5 Ways to Free Up Disk Space on a Dedicated Windows Server

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How often do you think about your Windows-based dedicated server running out of disk space? Yet having enough free storage is critical to maintaining stellar server performance. 

Without it, not only will you see the immediate reduction in speed, but other automatic processes, such as backups, also wouldn’t be able to run properly.

Let’s walk through some examples of what could be taking up space on your server disk and what you could do to free it up.

Why Does Your Server Disk Get Full?

Depending on the size of the SSDs you selected when you set up your dedicated server, running out of space could be either a rare mishap or near regular occurrence. In case you’re self-managing your server, you might not even realize it’s low on space unless you’ve configured specific notifications or frequently check the state of your backups.

Backups do tend to take up lots of storage and will eventually max out your capacity if not managed properly. Likewise, log files, temp files, and databases can accumulate indefinitely, either on your disk or in the Recycle Bin.

Ensure your data is encrypted, secure, and recoverable with Acronis Cyber Backups.

To make sure your dedicated server is always performing at its best, schedule regular server disk space checks (e.g., every month or so) and go through the suggested checklist of actions below.

1. Delete Outdated Backups

If you’ve never deleted server backups before, you might be able to free up gigabytes of space by deleting older backups

The key here is for your company to decide on its backup strategy (do you need to keep files for a week, month, year?) to follow.

On your Windows server, check the C:\Backups folder to see the list of all backups made so far, and delete any that you don’t need.

Additionally, if you’re running an SQL Server, you might want to find its backups, too and then either delete outdated ones or at least compress them in a zip folder.

2. Optimize SQL Databases

Speaking of SQL Servers, depending on the amount of information being kept in your databases, you can explicitly shrink your databases too:

  1. Right-click on the database and select Tasks ➙ Shrink ➙ Files
  2. Choose “Reorganize pages before releasing unused space”
  3. Set “Shrink file to” to the minimum amount indicated

However, before proceeding with any modifications to your SQL Server, make sure all the information is safely backed up.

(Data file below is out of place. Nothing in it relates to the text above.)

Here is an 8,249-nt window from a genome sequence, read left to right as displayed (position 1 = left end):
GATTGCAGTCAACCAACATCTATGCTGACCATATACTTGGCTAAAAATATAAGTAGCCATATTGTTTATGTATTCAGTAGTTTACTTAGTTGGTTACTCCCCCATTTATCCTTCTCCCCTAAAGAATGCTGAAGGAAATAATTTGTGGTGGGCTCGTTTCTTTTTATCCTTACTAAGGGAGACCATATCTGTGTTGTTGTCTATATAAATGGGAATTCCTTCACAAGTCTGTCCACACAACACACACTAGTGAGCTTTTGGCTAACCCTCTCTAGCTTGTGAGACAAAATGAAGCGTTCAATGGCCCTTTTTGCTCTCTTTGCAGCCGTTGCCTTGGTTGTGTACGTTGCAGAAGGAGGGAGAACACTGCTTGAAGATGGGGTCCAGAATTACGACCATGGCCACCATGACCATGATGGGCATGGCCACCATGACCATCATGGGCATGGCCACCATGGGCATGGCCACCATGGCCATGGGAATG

3. Clean Up IIS Log Files

Just like backups and databases, Internet Information Services (IIS) log files can take up most of the available server space over time. But there are a few things you can do.

By default, IIS logs are saved in the LogFiles folder, which you can find at %SystemDrive%\inetpub\logs\LogFiles

If your server has more than one hard drive, you should probably store the LogFiles folder on the largest one and preferably put it somewhere close to the root to not forget about it.

Another thing you can do is compress the IIS logs folder. Luckily, you can shrink it down significantly, to just about a few percent of the original size. To do so:

  1. Right-click on the folder and choose Properties
  2. Navigate to the General tab ➙ Advanced
  3. Check “Compress contents to save disk space”
  4. Click OK ➙ Apply ➙ OK again

Finally, you can simply delete old IIS log files, either by writing a script and creating a recurring task in the Server Manager ➙ Tools ➙ Task Scheduler, using a specific IIS log cleaner tool, or doing so manually.

4. Uninstall Third-Party Software

It’s likely that, over time, the way you use your server has changed, which could mean that some programs you thought you needed in the beginning are no longer relevant for your situation. That means you may have unused software that can be removed to save disk space.

To remove unused software:

  1. Launch Control Panel by using the Windows + X shortcut
  2. Open Uninstall a Program
  3. Go through the list and click Uninstall on anything you don’t need

After you go through the first four steps of optimizing backups, databases, IIS log files, and third-party software, remember the most important step of all — emptying your Recycle Bin.

Since you can’t see the $Recycle.Bin folder by default:

  1. Open Windows Explorer ➙ Folder Options
  2. Switch to the View tab
  3. Click to “Show hidden files, folders, and drives”
  4. Uncheck “Hide protected operating system files” and “Hide extensions for known file types”

Now that you can see C:\$Recycle.Bin, open it, select all the files inside and delete them.

5. Add More Server Disk Space

While cleaning the hard drive on your server regularly will help your company become more efficient and improve overall performance, at some point, the amount of storage you have will simply become insufficient for your growing needs.

Fortunately, adding more disk space to your dedicated server is easy and can be done at any time with immediate results.

Get More Disk Space on Your Dedicated Server

Need a bit more guidance on the best way to manage your server storage capacity? Contact one of the Liquid Web technicians today for a truly tailored and scalable approach to your dedicated server setup.
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